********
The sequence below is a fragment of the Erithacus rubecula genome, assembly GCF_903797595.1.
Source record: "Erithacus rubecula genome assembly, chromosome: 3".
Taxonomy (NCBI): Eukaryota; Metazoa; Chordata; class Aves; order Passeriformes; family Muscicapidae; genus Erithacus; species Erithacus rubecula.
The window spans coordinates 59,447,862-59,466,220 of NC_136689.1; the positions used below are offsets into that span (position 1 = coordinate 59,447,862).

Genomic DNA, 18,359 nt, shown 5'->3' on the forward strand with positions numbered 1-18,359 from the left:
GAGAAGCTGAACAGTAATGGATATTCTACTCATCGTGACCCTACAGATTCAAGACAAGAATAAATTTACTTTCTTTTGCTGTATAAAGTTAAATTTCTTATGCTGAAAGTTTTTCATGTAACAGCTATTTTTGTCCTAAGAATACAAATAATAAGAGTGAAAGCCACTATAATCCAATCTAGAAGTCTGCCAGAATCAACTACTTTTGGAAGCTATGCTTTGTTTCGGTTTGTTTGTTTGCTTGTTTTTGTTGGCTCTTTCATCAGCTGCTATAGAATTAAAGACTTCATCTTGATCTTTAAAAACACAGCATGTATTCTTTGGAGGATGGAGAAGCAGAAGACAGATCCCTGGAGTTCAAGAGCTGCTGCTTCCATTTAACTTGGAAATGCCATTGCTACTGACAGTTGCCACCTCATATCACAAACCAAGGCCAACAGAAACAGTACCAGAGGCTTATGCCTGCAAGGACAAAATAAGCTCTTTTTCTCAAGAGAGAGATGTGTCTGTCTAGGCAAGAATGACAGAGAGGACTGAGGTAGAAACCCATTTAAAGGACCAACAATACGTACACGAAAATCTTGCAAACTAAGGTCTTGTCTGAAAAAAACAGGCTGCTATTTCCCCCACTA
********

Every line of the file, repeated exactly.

The sequence below is a fragment of the Erithacus rubecula genome, assembly GCF_903797595.1.
Source record: "Erithacus rubecula genome assembly, chromosome: 3".
Taxonomy (NCBI): Eukaryota; Metazoa; Chordata; class Aves; order Passeriformes; family Muscicapidae; genus Erithacus; species Erithacus rubecula.
The window spans coordinates 59,447,862-59,466,220 of NC_136689.1; the positions used below are offsets into that span (position 1 = coordinate 59,447,862).

Genomic DNA, 18,359 nt, shown 5'->3' on the forward strand with positions numbered 1-18,359 from the left:
GAGAAGCTGAACAGTAATGGATATTCTACTCATCGTGACCCTACAGATTCAAGACAAGAATAAATTTACTTTCTTTTGCTGTATAAAGTTAAATTTCTTATGCTGAAAGTTTTTCATGTAACAGCTATTTTTGTCCTAAGAATACAAATAATAAGAGTGAAAGCCACTATAATCCAATCTAGAAGTCTGCCAGAATCAACTACTTTTGGAAGCTATGCTTTGTTTCGGTTTGTTTGTTTGCTTGTTTTTGTTGGCTCTTTCATCAGCTGCTATAGAATTAAAGACTTCATCTTGATCTTTAAAAACACAGCATGTATTCTTTGGAGGATGGAGAAGCAGAAGACAGATCCCTGGAGTTCAAGAGCTGCTGCTTCCATTTAACTTGGAAATGCCATTGCTACTGACAGTTGCCACCTCATATCACAAACCAAGGCCAACAGAAACAGTACCAGAGGCTTATGCCTGCAAGGACAAAATAAGCTCTTTTTCTCAAGAGAGAGATGTGTCTGTCTAGGCAAGAATGACAGAGAGGACTGAGGTAGAAACCCATTTAAAGGACCAACAATACGTACACGAAAATCTTGCAAACTAAGGTCTTGTCTGAAAAAAACAGGCTGCTATTTCCCCCACTA